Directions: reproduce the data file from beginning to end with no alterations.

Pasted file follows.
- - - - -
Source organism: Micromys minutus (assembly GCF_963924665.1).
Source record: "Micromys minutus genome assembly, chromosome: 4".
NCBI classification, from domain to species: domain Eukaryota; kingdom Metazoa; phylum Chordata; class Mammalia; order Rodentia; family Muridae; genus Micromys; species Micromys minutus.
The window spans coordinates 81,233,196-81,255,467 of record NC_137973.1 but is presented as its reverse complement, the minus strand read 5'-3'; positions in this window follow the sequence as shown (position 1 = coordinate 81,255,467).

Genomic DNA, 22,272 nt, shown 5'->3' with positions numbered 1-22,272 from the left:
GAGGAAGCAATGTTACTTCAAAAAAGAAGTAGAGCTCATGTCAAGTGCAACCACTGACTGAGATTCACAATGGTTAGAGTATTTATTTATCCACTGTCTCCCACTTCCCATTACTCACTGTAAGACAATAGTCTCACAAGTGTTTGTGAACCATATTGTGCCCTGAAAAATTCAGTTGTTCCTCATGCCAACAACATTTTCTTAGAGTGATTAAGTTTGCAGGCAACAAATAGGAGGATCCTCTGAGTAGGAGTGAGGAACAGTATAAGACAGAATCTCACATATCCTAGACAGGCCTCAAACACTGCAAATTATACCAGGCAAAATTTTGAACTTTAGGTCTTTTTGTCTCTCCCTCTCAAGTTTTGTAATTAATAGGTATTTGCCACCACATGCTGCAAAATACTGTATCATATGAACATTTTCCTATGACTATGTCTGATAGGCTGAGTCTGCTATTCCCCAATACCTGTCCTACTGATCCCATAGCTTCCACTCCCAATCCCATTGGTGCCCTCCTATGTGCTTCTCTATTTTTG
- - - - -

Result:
Source organism: Micromys minutus (assembly GCF_963924665.1).
Source record: "Micromys minutus genome assembly, chromosome: 4".
NCBI classification, from domain to species: domain Eukaryota; kingdom Metazoa; phylum Chordata; class Mammalia; order Rodentia; family Muridae; genus Micromys; species Micromys minutus.
The window spans coordinates 81,233,196-81,255,467 of record NC_137973.1 but is presented as its reverse complement, the minus strand read 5'-3'; positions in this window follow the sequence as shown (position 1 = coordinate 81,255,467).

Genomic DNA, 22,272 nt, shown 5'->3' with positions numbered 1-22,272 from the left:
GAGGAAGCAATGTTACTTCAAAAAAGAAGTAGAGCTCATGTCAAGTGCAACCACTGACTGAGATTCACAATGGTTAGAGTATTTATTTATCCACTGTCTCCCACTTCCCATTACTCACTGTAAGACAATAGTCTCACAAGTGTTTGTGAACCATATTGTGCCCTGAAAAATTCAGTTGTTCCTCATGCCAACAACATTTTCTTAGAGTGATTAAGTTTGCAGGCAACAAATAGGAGGATCCTCTGAGTAGGAGTGAGGAACAGTATAAGACAGAATCTCACATATCCTAGACAGGCCTCAAACACTGCAAATTATACCAGGCAAAATTTTGAACTTTAGGTCTTTTTGTCTCTCCCTCTCAAGTTTTGTAATTAATAGGTATTTGCCACCACATGCTGCAAAATACTGTATCATATGAACATTTTCCTATGACTATGTCTGATAGGCTGAGTCTGCTATTCCCCAATACCTGTCCTACTGATCCCATAGCTTCCACTCCCAATCCCATTGGTGCCCTCCTATGTGCTTCTCTATTTTTG